SERLING: I’d like to, Mr. Hersholt. In fact, the ambition of my wife and I . . .

HERSHOLT: Oh . . . another married man!

SERLING: How did Russell Johnson say it? Yes, sir!

HERSHOLT: And is your wife sitting out front, too?

SERLING: Yes, sir . . . right there.

HERSHOLT: Well, let’s have her stand up and take a bow, too . . . Mrs. Rod Serling . . .


HERSHOLT: Well, well, you ex-G.I.s certainly specialize in beautiful brides. And now, back to that ambition of yours.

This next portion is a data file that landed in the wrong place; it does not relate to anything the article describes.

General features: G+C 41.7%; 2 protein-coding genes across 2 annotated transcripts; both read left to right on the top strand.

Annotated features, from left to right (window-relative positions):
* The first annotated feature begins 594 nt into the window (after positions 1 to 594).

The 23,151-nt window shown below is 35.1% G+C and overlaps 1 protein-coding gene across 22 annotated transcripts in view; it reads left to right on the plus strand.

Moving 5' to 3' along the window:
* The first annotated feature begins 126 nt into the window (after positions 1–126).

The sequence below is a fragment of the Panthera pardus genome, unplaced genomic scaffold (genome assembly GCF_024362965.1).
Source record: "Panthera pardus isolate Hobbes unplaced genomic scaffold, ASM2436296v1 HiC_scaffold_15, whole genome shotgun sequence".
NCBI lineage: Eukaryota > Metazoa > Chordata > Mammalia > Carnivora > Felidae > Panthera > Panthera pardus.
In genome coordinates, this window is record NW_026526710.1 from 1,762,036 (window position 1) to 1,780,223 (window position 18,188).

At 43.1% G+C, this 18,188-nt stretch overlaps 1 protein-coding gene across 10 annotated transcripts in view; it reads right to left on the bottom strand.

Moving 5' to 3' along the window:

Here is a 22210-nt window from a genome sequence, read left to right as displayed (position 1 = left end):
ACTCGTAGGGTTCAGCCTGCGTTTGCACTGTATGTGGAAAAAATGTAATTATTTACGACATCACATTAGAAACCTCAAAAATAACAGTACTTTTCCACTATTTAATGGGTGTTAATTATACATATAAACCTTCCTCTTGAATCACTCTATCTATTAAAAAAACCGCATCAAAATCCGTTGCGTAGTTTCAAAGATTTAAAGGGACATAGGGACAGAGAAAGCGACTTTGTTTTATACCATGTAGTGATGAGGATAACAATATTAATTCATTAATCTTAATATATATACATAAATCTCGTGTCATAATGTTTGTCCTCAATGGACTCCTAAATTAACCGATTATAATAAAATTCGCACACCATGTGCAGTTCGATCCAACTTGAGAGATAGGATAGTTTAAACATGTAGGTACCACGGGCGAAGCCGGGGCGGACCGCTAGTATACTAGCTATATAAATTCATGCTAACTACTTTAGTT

SERLING: Well, we want to live in a large house, in the suburb of a large city, raise a family, a lot of dogs . . . and write!

HERSHOLT: And I certainly hope you realize such a fine American ambition, Mr. Serling. Maybe this check for five hundred dollars will go toward part of the down payment on that dream! Congratulations . . . and good luck to you!

SERLING: Thank you, Mr. Hersholt.

- Martin Grams Jr. is the author and co-author of seventeen books about old-time radio and television. His most recent include The Twilight Zone: Unlocking the Door to a Television Classic (OTR Publishing, 2008) and The Radio Adventures of Sam Spade (OTR Publishing, 2007).